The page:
Relief organizations

Moses Dickson and the Order of Twelve

Moses_dickson_web Pictured here is Moses Dickson, from the frontispiece illustration of the 1879 book A Manual of the Knights of Tabor and Daughters of the Tabernacle. In 1872, the Rev. Moses Dickson founded the International Order of Twelve of Knights and Daughters of Tabor, an African-American fraternal order focused on benevolence and financial programs. Dickson was born a free man in Cincinnati in 1824, was a Union soldier during the Civil War, and afterwards became a prominent clergyman in the African Methodist Episcopal Church. Dickson showed an interest in progressive fraternal organizations early on - in 1846 Dickson, with others, founded a society known as the Knights of Liberty, whose objective was to overthrow slavery; the group did not get beyond the organizing stages. Dickson was also involved in Freemasonry - he was the second Grand Master of the Prince Hall Grand Lodge of Missouri.

Dickson's International Order of Twelve of Knights and Daughters of Tabor - or Order of Twelve, as it's more commonly know - accepted men and women on equal terms. Men and women met together in higher level groups and in the governance of the organization, although at the local level they met separately - the men in "temples" and the women in "tabernacles" (akin to "lodges" in Freemasonry). The Order of Twelve was most prominent in the South and the lower Midwest. The major benefits to members - similar to many fraternal orders of the time - was a burial policy and weekly cash payments for the sick.

What many people today remember about the Order of Twelve is an institution founded in Mound Bayou, Misssissippi in 1942 - the Taborian Hospital. Michael Premo, a Story Corps facilitator, posted his appreciation for the impact that the Taborian Hospital had on the lives of African-Americans living in the Mississippi Delta from the 1940s-1960s. The Taborian Hospital was on the Mississippi Heritage Trust's 10 Most Endangered List of 2000, and an update to that list indicates that the hospital still stands vacant and seeks funding for renovation. Here are some photos of the Taborian Hospital today.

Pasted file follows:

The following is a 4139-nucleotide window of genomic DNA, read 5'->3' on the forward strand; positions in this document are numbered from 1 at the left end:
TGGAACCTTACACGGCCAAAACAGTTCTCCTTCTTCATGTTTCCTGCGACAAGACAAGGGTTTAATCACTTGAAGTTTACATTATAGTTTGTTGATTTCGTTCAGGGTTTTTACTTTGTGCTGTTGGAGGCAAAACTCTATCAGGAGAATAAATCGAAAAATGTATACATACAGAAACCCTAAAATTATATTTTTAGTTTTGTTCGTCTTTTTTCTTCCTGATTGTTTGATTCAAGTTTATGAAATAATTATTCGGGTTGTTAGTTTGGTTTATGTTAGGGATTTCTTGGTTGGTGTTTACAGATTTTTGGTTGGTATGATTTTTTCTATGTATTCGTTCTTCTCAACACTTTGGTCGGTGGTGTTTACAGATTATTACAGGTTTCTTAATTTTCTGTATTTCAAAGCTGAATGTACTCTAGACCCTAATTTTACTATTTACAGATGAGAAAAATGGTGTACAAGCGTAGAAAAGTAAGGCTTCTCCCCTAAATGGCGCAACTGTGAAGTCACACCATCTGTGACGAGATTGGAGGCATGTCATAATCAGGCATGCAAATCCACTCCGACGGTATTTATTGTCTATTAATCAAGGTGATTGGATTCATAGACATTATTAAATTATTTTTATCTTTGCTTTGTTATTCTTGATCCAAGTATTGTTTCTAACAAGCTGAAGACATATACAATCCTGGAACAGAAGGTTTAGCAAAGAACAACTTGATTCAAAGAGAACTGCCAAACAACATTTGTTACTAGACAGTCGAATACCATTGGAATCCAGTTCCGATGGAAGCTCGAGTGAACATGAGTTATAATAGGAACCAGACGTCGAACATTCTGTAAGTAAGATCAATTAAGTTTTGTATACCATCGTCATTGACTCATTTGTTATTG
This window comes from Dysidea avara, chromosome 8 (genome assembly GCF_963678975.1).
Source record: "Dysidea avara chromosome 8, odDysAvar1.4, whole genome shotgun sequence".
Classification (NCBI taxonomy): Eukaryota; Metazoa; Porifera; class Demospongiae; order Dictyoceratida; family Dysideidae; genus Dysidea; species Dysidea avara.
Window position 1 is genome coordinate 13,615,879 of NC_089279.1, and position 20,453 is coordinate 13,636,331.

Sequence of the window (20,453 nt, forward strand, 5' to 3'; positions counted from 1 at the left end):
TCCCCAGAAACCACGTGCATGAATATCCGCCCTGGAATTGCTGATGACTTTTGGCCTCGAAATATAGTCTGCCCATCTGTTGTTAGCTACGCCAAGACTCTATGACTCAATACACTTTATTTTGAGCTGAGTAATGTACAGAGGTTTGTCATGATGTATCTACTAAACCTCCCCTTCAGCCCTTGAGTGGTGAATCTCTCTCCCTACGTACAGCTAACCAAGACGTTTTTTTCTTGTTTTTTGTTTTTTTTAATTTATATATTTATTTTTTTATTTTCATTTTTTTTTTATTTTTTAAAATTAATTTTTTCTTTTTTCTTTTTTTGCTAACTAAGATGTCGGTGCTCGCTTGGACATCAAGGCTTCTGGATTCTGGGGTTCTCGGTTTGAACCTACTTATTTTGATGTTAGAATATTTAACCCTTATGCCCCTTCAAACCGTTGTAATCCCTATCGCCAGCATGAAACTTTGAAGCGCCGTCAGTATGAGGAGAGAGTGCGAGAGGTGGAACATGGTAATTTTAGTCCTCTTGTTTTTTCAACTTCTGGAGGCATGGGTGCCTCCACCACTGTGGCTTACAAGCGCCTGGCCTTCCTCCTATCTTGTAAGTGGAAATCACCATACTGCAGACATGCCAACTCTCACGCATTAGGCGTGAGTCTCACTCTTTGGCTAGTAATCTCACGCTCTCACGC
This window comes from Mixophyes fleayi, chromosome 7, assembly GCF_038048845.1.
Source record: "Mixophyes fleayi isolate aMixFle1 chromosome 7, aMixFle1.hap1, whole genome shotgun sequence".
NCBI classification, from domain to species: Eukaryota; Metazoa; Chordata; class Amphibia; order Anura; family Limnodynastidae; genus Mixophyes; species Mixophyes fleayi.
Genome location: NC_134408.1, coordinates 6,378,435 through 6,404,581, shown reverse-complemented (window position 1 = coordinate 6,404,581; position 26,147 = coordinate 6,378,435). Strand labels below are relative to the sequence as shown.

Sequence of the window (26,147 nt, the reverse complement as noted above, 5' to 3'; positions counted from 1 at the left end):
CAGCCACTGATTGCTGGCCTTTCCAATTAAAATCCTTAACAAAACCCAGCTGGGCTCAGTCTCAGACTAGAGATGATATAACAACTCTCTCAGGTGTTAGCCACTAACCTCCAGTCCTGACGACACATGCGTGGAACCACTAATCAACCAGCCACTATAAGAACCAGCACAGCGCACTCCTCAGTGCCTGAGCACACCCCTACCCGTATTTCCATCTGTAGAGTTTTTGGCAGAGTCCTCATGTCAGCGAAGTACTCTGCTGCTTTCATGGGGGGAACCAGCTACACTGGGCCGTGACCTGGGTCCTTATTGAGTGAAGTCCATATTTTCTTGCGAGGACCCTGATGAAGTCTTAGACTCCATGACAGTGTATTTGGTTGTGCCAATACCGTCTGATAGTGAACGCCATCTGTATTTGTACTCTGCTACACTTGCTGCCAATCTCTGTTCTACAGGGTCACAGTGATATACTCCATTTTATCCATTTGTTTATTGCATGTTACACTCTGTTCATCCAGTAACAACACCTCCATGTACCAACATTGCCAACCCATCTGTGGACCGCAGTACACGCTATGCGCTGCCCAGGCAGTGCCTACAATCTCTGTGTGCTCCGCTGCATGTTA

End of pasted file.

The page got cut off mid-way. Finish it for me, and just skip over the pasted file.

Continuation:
Want to learn more about the Order of Twelve? Here are a few primary and secondary sources that we have here in our collection (with primary sources listed first):

Dickson, Moses. A Manual of the Knights of Tabor and Daughters of the Tabernacle, including the Ceremonies of the Order, Constitutions, Installations, Dedications, and Funerals, with Forms, and the Taborian Drill and Tactics. St. Louis, Mo. : G. I. Jones [printer], 1879.
Call number: RARE HS 2259 .T3 D5 1879

----. Ritual of Taborian Knighthood, including : the Uniform Rank. St. Louis, Mo. : A. R. Fleming & Co., printers, 1889.
Call number: RARE HS 2230 .T3 D5 1889

Beito, David. From Mutual Aid to the Welfare State: Fraternal Societies and Social services, 1890-1967. Chapel Hill, N.C. : University of North Carolina Press, 2000.
Call number: 44 .B423 2000

Skocpol, Theda, Ariane Liazos, Marshall Ganz. What a Mighty Power We Can Be : African American Fraternal Groups and the Struggle for Racial Equality. Princeton : Princeton University Press, 2006.
Call number: 90 .S616 2006

Album of Masonic Impostors

Masonicimposter_web_2 Why would someone impersonate a Freemason? And why would someone publish a book showing some of the supposedly more nefarious characters who have impersonated Masons?

Pictured here is a page from a book called Album of Masonic Impostors [Call no.: 19.78 .A345 1903], which was published by The Masonic Relief Association of the United States and Canada, an organization which was a sort of clearing house for improving the methods for providing relief by various Masonic organizations, as well as a central organization for disseminating informaton throughout North America about men known to have tried (or, in many cases, succeeded) in defrauding various Masonic relief agencies by claiming membership in various Masonic bodies.

Especially during a time when receiving benefits in the workplace was uncommon, one of the benefits of joining a fraternal organization was just that - receiving benefits. Death benefits and various types of insurance were some of what you received for paying your dues. (In fact, many non-Masonic fraternal organizations went on to primarily become life insurance companies, many of which still keep "fraternal" in their name, although the fraternal aspect of many of these organizations has been de-emphasized, or disappeared altogether.)

Because there was money to be had by members of a fraternity who were genuinely in need, a brisk business grew of con-men who traveled around posing as Masons and trying to get relief (in the form of money) provided by various Masonic organizations in the different towns and cities they visited. The Masonic Relief Association published an "Official Warning Circular" on a regular basis (a number of which we also have in our collection), that warned various Masonic relief organizations about some of the con men that might come their way. The Album of Masonic Impostors is a bit of a rogues' gallery of some of these men.

Call me soft-hearted, but when I see these photos, like the one of C.S. Salisbury above, I wonder what desperate circumstances drove men like him to resort to becoming "Masonic Impostors."

If you want to learn more about the role of Masonic and fraternal organizations in providing "relief" and social services, we've got a number of great resources. A great place to start is:

Beito, David T. From Mutual Aid to the Welfare State: Fraternal Societies and Social Services, 1890-1967. Chapel Hill, N.C. : University of North Carolina Press, 2000.
Call number:44 .B423 2000